Six Key Takeaways: Be ‘Predictive’ to Be ‘Preventive’

A recent MLC Master Class focused on how manufacturers are using condition monitoring and predictive maintenance to avoid downtime, maximize productivity, and enhance operational efficiency. Micah Statler, Director of Industrial Technologies at Advanced Technology Services (ATS) shared his experiences and expertise in an engaging conversation with MLC’s Senior Content Director, Penelope Brown.

Here are six key takeaways from their discussion:

1. Transforming data charts into prescriptive actions

According to Statler, no matter how mature a maintenance organization is, any change is difficult and change management techniques are important because there are outside influences and new tools involved. But transforming data from a squiggly line on a chart into action is paramount.

“The biggest challenge facing any manufacturers out there today is not necessarily the collection of data, but the interpretation of that data to gain a level of insight that allows them to be successful in taking action and recognizing a return,” Statler said.

Figure 1 – maintenance maturity levels

He identified four maturity levels for overall equipment effectiveness (OEE) and uptime reliability: reactive, preventative, predictive, and precision. To find where an organization falls on this maintenance maturity scale, Statler provided a few assessment questions:

  • Are you planning your work?
  • Are you able to put a plan forward and able to execute that without a lot of schedule breakers?
  • Are you able hit your production targets?

2. Eating the condition monitoring elephant one bite at a time

For companies looking to implement best practices for condition monitoring, don’t try to boil the ocean. Instead look to where you’re seeing the most impactful downtime and eat the elephant one bite at a time. Some areas to look at first include where you are spending the most on MRO parts and repairs, what problems cause your most expensive maintenance labor, and what assets experience issues regularly.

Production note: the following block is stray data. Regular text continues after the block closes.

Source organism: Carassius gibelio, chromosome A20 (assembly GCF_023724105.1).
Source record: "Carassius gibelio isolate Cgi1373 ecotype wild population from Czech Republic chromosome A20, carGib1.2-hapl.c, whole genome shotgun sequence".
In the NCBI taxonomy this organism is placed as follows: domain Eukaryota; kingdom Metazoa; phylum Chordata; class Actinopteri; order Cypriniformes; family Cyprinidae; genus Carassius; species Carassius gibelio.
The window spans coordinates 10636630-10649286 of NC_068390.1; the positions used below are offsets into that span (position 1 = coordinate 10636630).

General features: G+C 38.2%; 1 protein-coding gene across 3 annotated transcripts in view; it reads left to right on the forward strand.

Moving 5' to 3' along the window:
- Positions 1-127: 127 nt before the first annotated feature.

Statler also recommended avoiding a single firefighter to look at these issues.

“We have an opportunity to do it in a much more efficient way, and also in a way that doesn’t mean it is an individual contributor, and therefore your progress – if you’re not dependent on an individual – can’t backslide from it. It’s more ingrained in your culture and it just becomes how you do business,” he said.

3. Combatting alert fatigue with collaboration

“Cross-functional teams are critical. It’s not just about the data collection,” Statler said. “We have to do something with that data, and we have to really align on what the ultimate outcome is.”

Further, to avoid what Statler called “alert fatigue,” there must be trust and the right level of communication between the factory floor and those asking them to take an action from the data. Change management comes into play here, and the collaborative team – including data scientists, developers, technology departments and the maintenance team – needs to be realistic about how mature a company’s maintenance program is.

4. The beautiful circle: AI and data analytics